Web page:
Thursday, June 30, 2016

Busier river as we head up through the gap.

Between Shiplake and Abingdon, some 35 miles, there is only one public water point and it’s at Cleeve Lock. Experience (and common sense) suggests it’s likely to be busy, so we chose to get off a little earlier today, hoping to beat at least the upstream boats.

This stretch of the river is very attractive, wide and with well wooded banks.IMG_0607

The ground either side steadily rises as we take the river upstream towards Goring. Here, after heading predominately east/west, it’s heading south from Oxford through the Goring Gap between the Berkshire Downs to the west and south, and the Chilterns to the east and north.
The river shares this route through the chalk ridge with rail and road, the Romans drove a road through here, probably following an earlier prehistoric track, to link the settlements of Dorchester and Silchester.
The river didn’t always follow this route though. Evidence suggests that the chalk ridge running southwest/northeast which comprises the Berkshire Downs and the Chilterns was continuous before the last Ice Age, half a million years ago. The river at that time encountered the ridge and turned east, ultimately reaching the sea near Ipswich in East Anglia.
The ice blocked off this estuary, forcing the river to back up and create a large lake north of the ridge. Eventually this body of water breached the obstruction and the river found it’s current course. If it hadn’t happened, would Ipswich, instead of London, have been the capital???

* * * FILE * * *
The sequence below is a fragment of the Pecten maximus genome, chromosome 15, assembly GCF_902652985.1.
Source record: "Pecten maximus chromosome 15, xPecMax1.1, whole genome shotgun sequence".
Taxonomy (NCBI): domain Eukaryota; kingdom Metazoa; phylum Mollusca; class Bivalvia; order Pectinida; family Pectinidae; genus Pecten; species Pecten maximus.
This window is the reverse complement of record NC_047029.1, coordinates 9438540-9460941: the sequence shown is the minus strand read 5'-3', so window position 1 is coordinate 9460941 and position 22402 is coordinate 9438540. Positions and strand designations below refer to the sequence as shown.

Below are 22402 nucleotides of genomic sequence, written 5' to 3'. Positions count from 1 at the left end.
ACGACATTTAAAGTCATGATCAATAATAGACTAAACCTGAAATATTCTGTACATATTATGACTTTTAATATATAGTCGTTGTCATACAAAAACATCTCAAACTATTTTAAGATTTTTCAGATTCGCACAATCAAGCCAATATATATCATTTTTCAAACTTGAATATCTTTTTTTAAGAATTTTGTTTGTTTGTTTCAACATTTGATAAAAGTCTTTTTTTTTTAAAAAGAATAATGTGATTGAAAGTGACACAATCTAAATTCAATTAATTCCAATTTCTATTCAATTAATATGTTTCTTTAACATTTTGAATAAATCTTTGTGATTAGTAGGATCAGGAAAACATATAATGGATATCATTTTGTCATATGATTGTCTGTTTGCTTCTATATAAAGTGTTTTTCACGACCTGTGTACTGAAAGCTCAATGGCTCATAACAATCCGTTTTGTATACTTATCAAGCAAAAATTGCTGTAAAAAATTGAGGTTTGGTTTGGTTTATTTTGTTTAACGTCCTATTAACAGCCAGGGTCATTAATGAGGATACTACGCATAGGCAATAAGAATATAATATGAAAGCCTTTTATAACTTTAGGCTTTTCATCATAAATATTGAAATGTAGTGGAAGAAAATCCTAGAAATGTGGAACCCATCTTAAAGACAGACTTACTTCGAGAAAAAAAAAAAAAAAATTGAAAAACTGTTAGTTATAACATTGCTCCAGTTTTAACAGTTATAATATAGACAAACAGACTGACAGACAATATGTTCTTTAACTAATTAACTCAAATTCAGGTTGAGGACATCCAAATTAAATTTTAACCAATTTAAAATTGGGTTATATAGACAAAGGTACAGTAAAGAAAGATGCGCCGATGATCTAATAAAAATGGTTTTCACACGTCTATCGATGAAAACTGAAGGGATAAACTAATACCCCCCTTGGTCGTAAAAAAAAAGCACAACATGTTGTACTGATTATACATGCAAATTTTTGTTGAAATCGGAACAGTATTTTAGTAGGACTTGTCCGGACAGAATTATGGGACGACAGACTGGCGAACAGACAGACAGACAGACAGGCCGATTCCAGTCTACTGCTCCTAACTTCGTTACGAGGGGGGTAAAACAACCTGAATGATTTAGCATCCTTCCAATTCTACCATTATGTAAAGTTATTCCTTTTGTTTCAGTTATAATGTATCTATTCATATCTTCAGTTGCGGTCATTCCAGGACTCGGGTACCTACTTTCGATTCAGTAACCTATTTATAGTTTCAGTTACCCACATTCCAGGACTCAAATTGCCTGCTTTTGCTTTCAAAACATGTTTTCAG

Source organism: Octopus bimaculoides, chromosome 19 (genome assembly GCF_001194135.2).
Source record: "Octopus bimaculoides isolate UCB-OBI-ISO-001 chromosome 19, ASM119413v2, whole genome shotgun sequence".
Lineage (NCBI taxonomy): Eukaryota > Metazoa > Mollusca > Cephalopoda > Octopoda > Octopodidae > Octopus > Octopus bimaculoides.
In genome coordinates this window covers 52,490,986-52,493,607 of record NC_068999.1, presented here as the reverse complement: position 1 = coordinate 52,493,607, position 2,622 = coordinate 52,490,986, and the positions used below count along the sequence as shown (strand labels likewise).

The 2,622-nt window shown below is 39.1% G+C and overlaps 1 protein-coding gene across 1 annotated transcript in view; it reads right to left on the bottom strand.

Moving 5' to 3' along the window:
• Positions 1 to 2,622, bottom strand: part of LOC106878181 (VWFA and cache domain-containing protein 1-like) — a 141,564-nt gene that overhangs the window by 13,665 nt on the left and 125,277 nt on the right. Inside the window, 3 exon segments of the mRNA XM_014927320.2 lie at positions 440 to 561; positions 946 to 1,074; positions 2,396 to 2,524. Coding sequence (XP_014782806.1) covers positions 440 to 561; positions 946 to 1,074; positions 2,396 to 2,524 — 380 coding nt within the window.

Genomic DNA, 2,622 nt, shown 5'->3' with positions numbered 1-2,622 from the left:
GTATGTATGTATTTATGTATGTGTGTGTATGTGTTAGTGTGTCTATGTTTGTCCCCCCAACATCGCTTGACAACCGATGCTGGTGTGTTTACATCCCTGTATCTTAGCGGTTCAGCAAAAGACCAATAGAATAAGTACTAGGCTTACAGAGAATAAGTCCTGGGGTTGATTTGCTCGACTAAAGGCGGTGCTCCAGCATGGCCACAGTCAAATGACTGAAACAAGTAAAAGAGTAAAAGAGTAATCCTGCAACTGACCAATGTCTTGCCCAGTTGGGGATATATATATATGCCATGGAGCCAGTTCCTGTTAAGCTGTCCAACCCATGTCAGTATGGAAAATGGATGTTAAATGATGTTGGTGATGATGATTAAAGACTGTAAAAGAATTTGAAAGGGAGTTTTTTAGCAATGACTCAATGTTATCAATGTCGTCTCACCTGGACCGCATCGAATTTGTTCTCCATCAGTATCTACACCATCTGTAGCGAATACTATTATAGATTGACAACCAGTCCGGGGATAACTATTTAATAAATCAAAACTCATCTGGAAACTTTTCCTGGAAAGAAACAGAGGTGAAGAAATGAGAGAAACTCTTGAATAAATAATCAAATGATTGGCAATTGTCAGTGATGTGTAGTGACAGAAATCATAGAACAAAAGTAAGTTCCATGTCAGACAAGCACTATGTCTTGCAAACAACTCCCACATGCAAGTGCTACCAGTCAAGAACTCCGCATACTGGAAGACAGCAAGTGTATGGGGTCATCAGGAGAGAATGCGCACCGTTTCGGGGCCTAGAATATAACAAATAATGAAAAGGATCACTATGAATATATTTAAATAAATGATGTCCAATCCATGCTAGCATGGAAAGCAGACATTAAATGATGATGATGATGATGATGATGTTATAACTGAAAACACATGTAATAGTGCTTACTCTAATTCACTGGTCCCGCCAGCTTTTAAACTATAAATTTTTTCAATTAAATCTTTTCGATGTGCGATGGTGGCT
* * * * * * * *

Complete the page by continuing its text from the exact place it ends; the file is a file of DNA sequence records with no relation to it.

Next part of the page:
Turning to the north about a mile downstream of Goring Lock IMG_0613
The building, just visible through the trees, is Basildon Grotto, or lately known as Ilam House. Built in the 18th century, it’s now for sale and looking a little sorry for itself.

Glancing back as we approached Goring Lock we were surprised to see a couple of narrowboats followed by a couple of cruisers. So much for avoiding the traffic! There was a “narrer” waiting on the lock landing, too. The lock was on self service, which made the descent of several boats coming down pretty slow.

Traffic backing up below the lock

By the time we’d got three narrowboats and a large cruiser in the lock the lockies had arrived to preside over the operations.

Looking back as we leave the lock

The cruiser chased past, knowing that Cleeve Lock, just half a mile up, was smaller than Goring…

Cleeve Lock
As it turned out both ourselves and Del Boy were left out in the cold.

This lock was also on self-service, so I dealt with the buttons to speed things along. When we were in the lock a chap off a boat wanting to come down did the business.

Then the wait began. With three boats ahead of us wanting water it took an hour before we even got on the wharf. But at least the hose is a big one here, taking only about 20 minutes to fill our almost-empty tank.

After a sunny morning the clouds started to roll in. With another hour and some to Wallingford we decided to pull in rather than chance getting wet for no good reason.

I remembered a likely spot from when we last came this way…IMG_0625
That’ll do.

As it turned out we could have pressed on; the rain didn’t arrive till late afternoon. But we’re in no rush. We just need to be in Abingdon on Monday to collect a package.

Locks 2, miles 4

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